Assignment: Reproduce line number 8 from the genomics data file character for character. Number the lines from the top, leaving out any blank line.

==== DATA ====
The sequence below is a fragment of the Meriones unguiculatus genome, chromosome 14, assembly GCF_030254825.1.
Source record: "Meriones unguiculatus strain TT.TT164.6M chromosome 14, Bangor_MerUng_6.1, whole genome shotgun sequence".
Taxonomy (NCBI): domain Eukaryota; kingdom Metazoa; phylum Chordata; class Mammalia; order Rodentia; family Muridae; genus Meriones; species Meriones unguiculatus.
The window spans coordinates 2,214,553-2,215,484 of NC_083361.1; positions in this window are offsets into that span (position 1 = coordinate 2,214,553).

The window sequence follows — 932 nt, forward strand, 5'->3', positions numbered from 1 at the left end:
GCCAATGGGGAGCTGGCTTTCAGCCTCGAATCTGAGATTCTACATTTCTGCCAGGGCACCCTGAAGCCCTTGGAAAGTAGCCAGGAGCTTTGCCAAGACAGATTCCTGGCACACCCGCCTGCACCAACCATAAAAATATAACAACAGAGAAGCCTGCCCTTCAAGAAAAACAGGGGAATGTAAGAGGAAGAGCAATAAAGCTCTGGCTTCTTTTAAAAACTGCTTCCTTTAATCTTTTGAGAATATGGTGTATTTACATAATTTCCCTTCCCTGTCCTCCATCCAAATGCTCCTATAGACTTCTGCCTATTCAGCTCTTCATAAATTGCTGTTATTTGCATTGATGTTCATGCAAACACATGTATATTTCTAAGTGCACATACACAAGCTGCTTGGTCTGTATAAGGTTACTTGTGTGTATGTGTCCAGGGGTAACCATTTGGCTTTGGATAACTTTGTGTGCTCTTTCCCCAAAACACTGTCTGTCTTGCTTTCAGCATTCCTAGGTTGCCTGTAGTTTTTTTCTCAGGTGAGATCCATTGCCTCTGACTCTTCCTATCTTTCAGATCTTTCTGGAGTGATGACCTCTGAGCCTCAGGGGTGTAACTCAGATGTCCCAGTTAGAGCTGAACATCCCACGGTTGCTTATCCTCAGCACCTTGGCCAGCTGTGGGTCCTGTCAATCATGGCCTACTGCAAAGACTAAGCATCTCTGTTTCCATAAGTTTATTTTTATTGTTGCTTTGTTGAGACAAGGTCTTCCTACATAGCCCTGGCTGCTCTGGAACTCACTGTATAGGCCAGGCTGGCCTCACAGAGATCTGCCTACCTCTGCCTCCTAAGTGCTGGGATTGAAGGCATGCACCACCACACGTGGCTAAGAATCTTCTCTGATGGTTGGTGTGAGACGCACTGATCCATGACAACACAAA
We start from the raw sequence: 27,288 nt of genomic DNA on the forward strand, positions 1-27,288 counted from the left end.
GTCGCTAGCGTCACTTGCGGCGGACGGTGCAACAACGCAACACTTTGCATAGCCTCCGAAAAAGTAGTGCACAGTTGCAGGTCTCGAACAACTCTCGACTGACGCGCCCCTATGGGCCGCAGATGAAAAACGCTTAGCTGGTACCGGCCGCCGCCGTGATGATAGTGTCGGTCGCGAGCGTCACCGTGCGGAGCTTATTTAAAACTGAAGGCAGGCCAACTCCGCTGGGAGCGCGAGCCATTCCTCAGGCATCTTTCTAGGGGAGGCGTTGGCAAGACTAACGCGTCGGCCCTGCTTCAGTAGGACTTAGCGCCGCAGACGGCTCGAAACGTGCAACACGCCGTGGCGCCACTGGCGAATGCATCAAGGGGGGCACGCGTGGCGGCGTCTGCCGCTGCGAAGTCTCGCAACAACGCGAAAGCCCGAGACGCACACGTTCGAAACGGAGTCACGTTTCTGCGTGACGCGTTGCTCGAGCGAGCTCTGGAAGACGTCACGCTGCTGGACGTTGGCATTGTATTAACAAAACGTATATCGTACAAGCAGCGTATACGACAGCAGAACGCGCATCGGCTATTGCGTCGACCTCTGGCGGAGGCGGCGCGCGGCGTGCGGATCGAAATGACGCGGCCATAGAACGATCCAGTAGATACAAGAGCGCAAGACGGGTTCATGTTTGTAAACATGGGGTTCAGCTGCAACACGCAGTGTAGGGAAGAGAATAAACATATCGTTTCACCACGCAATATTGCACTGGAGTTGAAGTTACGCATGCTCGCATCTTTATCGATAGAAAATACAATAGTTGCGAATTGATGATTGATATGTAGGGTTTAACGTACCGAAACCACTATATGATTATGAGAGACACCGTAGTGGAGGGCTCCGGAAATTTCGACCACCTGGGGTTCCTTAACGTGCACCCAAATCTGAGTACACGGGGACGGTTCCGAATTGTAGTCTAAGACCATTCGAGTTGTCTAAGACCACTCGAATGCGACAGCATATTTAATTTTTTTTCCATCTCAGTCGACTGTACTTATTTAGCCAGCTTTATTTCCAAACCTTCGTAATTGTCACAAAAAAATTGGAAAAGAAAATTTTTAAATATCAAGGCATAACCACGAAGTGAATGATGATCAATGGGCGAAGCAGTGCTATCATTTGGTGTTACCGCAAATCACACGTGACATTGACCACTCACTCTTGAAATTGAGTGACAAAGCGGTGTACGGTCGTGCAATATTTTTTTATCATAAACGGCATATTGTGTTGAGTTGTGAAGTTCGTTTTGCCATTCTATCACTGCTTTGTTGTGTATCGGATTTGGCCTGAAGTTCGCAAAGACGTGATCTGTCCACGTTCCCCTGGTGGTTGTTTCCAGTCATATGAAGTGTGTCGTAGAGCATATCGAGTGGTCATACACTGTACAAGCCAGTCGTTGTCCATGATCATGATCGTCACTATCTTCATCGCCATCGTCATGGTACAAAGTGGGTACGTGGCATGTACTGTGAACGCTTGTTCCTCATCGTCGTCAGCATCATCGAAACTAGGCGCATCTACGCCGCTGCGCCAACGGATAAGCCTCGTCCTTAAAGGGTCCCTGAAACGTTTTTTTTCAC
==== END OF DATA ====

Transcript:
GTCGCTAGCGTCACTTGCGGCGGACGGTGCAACAACGCAACACTTTGCATAGCCTCCGAAAAAGTAGTGCACAGTTGCAGGTCTCGAACAACTCTCGACTGACGCGCCCCTATGGGCCGCAGATGAAAAACGCTTAGCTGGTACCGGCCGCCGCCGTGATGATAGTGTCGGTCGCGAGCGTCACCGTGCGGAGCTTATTTAAAACTGAAGGCAGGCCAACTCCGCTGGGAGCGCGAGCCATTCCTCAGGCATCTTTCTAGGGGAGGCGTTGGCAAGACTAACGCGTCGGCCCTGCTTCAGTAGGACTTAGCGCCGCAGACGGCTCGAAACGTGCAACACGCCGTGGCGCCACTGGCGAATGCATCAAGGGGGGCACGCGTGGCGGCGTCTGCCGCTGCGAAGTCTCGCAACAACGCGAAAGCCCGAGACGCACACGTTCGAAACGGAGTCACGTTTCTGCGTGACGCGTTGCTCGAGCGAGCTCTGGAAGACGTCACGCTGCTGGACGTTGGCATTGTATTAACAAAACGTATATCGTACAAGCAGCGTATACGACAGCAGAACGCGCATCGGCTATTGCGTCGACCTCTGGCGGAGGCGGCGCGCGGCGTGCGGATCGAAATGACGCGGCCATAGAACGATCCAGTAGATACAAGAGCGCAAGACGGGTTCATGTTTGTAAACATGGGGTTCAGCTGCAACACGCAGTGTAGGGAAGAGAATAAACATATCGTTTCACCACGCAATATTGCACTGGAGTTGAAGTTACGCATGCTCGCATCTTTATCGATAGAAAATACAATAGTTGCGAATTGATGATTGATATGTAGGGTTTAACGTACCGAAACCACTATATGATTATGAGAGACACCGTAGTGGAGGGCTCCGGAAATTTCGACCACCTGGGGTTCCTTAACGTGCACCCAAATCTGAGTACACGGGGACGGTTCCGAATTGTAGTCTAAGACCATTCGAGTTGTCTAAGACCACTCGAATGCGACAGCATATTTAATTTTTTTTCCATCTCAGTCGACTGTACTTATTTAGCCAGCTTTATTTCCAAACCTTCGTAATTGTCACAAAAAAATTGGAAAAGAAAATTTTTAAATATCAAGGCATAACCACGAAGTGAATGATGATCAATGGGCGAAGCAGTGCTATCATTTGGTGTTACCGCAAATCACACGTGACATTGACCACTCACTCTTGAAATTGAGTGACAAAGCGGTGTACGGTCGTGCAATATTTTTTTATCATAAACGGCATATTGTGTTGAGTTGTGAAGTTCGTTTTGCCATTCTATCACTGCTTTGTTGTGTATCGGATTTGGCCTGAAGTTCGCAAAGACGTGATCTGTCCACGTTCCCCTGGTGGTTGTTTCCAGTCATATGAAGTGTGTCGTAGAGCATATCGAGTGGTCATACACTGTACAAGCCAGTCGTTGTCCATGATCATGATCGTCACTATCTTCATCGCCATCGTCATGGTACAAAGTGGGTACGTGGCATGTACTGTGAACGCTTGTTCCTCATCGTCGTCAGCATCATCGAAACTAGGCGCATCTACGCCGCTGCGCCAACGGATAAGCCTCGTCCTTAAAGGGTCCCTGAAACGTTTTTTTTCAC